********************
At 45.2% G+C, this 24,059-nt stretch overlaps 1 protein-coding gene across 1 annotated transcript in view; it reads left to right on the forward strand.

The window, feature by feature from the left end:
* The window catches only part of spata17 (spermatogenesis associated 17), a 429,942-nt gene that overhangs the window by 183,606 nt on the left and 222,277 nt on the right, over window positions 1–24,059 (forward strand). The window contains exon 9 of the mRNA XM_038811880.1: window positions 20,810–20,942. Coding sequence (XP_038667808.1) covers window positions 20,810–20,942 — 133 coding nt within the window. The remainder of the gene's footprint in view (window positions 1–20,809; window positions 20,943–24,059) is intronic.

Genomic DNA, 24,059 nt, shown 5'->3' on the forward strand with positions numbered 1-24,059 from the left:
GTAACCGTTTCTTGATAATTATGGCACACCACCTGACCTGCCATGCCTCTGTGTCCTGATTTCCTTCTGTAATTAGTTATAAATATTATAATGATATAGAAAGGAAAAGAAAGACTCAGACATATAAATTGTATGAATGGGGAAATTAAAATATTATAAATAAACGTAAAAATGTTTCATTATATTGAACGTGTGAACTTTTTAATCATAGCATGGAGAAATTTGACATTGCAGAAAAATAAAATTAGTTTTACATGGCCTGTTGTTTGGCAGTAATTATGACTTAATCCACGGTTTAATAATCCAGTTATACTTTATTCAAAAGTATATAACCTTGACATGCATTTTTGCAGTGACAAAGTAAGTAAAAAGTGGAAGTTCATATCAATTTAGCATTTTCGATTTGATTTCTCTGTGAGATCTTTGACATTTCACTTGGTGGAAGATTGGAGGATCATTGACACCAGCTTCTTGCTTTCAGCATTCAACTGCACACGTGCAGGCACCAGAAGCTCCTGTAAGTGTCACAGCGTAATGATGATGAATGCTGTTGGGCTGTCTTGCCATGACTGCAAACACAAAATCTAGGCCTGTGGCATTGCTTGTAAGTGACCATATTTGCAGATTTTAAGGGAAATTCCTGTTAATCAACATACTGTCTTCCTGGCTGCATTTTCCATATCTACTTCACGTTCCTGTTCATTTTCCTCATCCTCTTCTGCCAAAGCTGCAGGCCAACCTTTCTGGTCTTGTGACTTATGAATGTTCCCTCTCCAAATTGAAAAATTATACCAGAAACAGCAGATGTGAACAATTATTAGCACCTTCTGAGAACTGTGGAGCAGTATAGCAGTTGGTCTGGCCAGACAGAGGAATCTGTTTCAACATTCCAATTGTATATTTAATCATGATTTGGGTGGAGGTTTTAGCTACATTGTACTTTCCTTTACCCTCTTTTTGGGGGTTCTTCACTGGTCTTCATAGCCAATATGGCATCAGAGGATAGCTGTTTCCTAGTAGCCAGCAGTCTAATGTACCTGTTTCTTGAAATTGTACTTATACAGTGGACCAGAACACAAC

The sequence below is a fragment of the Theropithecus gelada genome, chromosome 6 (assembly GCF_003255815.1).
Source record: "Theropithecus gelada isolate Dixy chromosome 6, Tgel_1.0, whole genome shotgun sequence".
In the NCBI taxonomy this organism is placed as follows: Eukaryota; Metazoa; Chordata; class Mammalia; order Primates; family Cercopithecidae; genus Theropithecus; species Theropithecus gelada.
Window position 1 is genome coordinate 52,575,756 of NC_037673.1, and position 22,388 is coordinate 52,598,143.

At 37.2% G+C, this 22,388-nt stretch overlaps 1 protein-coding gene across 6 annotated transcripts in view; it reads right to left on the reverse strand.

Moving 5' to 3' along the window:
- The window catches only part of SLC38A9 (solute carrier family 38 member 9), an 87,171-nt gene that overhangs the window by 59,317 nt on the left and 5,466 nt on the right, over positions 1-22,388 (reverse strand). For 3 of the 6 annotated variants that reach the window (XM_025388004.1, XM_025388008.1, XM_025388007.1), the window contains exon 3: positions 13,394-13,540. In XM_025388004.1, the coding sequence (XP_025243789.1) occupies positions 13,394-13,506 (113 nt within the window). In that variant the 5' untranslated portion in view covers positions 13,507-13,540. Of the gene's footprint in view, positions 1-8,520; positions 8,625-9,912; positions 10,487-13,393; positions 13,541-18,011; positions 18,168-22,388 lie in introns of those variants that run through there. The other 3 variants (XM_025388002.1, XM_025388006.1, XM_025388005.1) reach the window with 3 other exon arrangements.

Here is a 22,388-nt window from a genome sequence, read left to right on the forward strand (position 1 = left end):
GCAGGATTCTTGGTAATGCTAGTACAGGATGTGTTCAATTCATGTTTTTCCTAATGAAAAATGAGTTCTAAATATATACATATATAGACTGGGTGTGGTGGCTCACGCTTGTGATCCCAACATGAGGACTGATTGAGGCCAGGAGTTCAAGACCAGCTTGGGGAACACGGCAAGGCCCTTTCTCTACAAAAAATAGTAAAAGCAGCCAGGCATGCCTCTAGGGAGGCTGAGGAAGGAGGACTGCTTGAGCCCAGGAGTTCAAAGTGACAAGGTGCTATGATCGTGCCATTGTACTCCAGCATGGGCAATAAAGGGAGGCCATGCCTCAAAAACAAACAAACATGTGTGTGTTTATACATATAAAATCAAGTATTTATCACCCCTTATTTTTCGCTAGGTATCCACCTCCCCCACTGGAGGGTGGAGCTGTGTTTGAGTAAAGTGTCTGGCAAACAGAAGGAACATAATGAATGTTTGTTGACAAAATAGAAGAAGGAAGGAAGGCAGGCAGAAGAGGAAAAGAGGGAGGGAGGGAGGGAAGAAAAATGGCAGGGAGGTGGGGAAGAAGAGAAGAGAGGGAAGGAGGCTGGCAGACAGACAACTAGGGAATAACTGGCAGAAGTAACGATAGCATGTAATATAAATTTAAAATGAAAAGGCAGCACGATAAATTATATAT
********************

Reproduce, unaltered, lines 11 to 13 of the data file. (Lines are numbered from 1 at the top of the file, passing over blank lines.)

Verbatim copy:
Moving 5' to 3' along the window:
- The window catches only part of SLC38A9 (solute carrier family 38 member 9), an 87,171-nt gene that overhangs the window by 59,317 nt on the left and 5,466 nt on the right, over positions 1-22,388 (reverse strand). For 3 of the 6 annotated variants that reach the window (XM_025388004.1, XM_025388008.1, XM_025388007.1), the window contains exon 3: positions 13,394-13,540. In XM_025388004.1, the coding sequence (XP_025243789.1) occupies positions 13,394-13,506 (113 nt within the window). In that variant the 5' untranslated portion in view covers positions 13,507-13,540. Of the gene's footprint in view, positions 1-8,520; positions 8,625-9,912; positions 10,487-13,393; positions 13,541-18,011; positions 18,168-22,388 lie in introns of those variants that run through there. The other 3 variants (XM_025388002.1, XM_025388006.1, XM_025388005.1) reach the window with 3 other exon arrangements.

Here is a 22,388-nt window from a genome sequence, read left to right on the forward strand (position 1 = left end):